We are now deep into the implementation process. We recognize that the changes created by the Road Map, combined with the pressures of a growing campus, can occasionally make for bumpy transitions. Our goal this semester has been to identify and strengthen various supports that will allow us to achieve our strategic priorities with a minimum of disruption and upset. For example, with regard to Strategic Priority 1: Creative Activities, we have a system of supports that includes support for TAEs and new Organized Research Centers (ORCs), enhanced research space and increased faculty start-up support, among others. Similarly, some of the supports for SP2: Student Outcomes include more undergraduate research opportunities, improved advising and enhanced graduate stipends. We have developed a similar list of supports for each of the strategic priorities.
But the most important question regarding the Road Map is: “How do we know we are making progress?” We have been working with the Road Map Steering Committee to develop the right series of metrics that we can use to track our progress in reaching our strategic priorities. In the end, we have identified five metrics closely linked to the goals we want to achieve for each strategic priority. For example, under SP1: Creative Activities, some of the metrics we will be following include the number of doctorates awarded, the placement of our doctoral graduates, research expenditures, participation in interdisciplinary research and the national ranking of select graduate programs. Similar metrics have been developed for assessing progress in our other strategic priorities, e.g., the percentage of undergraduates receiving Pell grants, the number of study-abroad students and total University revenue. A full list of metrics can be found at online.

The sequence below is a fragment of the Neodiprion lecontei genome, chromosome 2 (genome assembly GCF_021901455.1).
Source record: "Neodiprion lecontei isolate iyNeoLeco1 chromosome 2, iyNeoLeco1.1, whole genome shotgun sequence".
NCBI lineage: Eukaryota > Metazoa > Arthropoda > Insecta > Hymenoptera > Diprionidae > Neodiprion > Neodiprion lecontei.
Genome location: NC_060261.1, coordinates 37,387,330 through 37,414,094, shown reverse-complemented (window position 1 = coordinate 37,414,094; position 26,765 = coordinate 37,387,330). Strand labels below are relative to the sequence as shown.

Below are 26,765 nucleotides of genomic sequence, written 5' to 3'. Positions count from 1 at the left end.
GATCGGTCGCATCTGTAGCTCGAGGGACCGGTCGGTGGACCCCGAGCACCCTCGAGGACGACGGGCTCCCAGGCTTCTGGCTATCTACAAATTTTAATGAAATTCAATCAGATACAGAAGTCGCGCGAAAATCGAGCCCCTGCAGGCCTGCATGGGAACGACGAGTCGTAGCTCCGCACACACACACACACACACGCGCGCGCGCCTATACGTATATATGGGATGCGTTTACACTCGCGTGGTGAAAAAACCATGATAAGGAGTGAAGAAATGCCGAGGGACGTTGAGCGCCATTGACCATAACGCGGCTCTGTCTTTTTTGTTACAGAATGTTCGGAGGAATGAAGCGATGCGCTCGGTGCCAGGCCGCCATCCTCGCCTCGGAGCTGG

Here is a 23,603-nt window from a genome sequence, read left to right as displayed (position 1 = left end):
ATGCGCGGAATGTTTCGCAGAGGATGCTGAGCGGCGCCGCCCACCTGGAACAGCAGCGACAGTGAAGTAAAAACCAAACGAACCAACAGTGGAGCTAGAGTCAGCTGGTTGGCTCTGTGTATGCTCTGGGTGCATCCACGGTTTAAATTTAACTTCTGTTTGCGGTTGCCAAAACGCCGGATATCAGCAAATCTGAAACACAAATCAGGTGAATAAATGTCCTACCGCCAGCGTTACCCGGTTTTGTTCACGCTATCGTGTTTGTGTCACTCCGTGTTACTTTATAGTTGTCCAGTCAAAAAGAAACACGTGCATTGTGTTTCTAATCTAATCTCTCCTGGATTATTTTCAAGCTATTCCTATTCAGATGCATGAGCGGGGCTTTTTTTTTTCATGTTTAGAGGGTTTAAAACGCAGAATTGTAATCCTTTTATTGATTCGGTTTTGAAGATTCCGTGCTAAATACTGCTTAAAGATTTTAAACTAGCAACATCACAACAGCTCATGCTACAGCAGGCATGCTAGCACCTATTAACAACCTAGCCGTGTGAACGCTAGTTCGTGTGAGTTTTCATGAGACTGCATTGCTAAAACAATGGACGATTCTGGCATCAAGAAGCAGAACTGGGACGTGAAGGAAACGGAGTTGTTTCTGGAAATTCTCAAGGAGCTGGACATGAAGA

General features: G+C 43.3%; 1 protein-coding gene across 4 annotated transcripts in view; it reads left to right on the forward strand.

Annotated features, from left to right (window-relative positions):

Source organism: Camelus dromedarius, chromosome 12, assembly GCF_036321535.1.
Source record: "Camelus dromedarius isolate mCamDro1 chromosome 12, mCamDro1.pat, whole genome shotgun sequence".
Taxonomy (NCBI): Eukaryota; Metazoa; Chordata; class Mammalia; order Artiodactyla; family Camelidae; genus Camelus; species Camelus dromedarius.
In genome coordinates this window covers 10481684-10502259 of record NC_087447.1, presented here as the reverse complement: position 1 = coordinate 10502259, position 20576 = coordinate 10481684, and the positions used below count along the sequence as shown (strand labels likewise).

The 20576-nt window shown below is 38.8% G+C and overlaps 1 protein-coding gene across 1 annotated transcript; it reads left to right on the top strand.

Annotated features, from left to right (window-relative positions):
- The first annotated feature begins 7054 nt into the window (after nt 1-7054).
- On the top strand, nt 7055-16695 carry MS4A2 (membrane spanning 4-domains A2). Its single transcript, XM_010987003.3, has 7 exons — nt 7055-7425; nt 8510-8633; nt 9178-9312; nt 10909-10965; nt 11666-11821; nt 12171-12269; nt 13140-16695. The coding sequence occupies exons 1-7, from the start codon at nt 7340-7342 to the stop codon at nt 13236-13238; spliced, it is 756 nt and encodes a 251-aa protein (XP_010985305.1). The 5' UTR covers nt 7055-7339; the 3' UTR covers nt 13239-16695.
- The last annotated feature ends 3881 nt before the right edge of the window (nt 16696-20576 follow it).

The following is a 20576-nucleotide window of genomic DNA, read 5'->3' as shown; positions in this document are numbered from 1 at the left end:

Finally, I want to take some time to recognize the achievements of our student athletes. These individuals give so much to the University community while excelling in their academic work. I especially want to congratulate the men’s cross country team that recently won the America East championship, placing five runners in the top 21 at the November meet. Three runners, seniors Matt Johnson and Jesse Garn, along with sophomore Ethan Hausmann, were each named to the all-conference team. These individuals, and all the Bearcat athletes who compete on behalf of the University, compete with integrity and help raise our visibility.
Harvey G. Stenger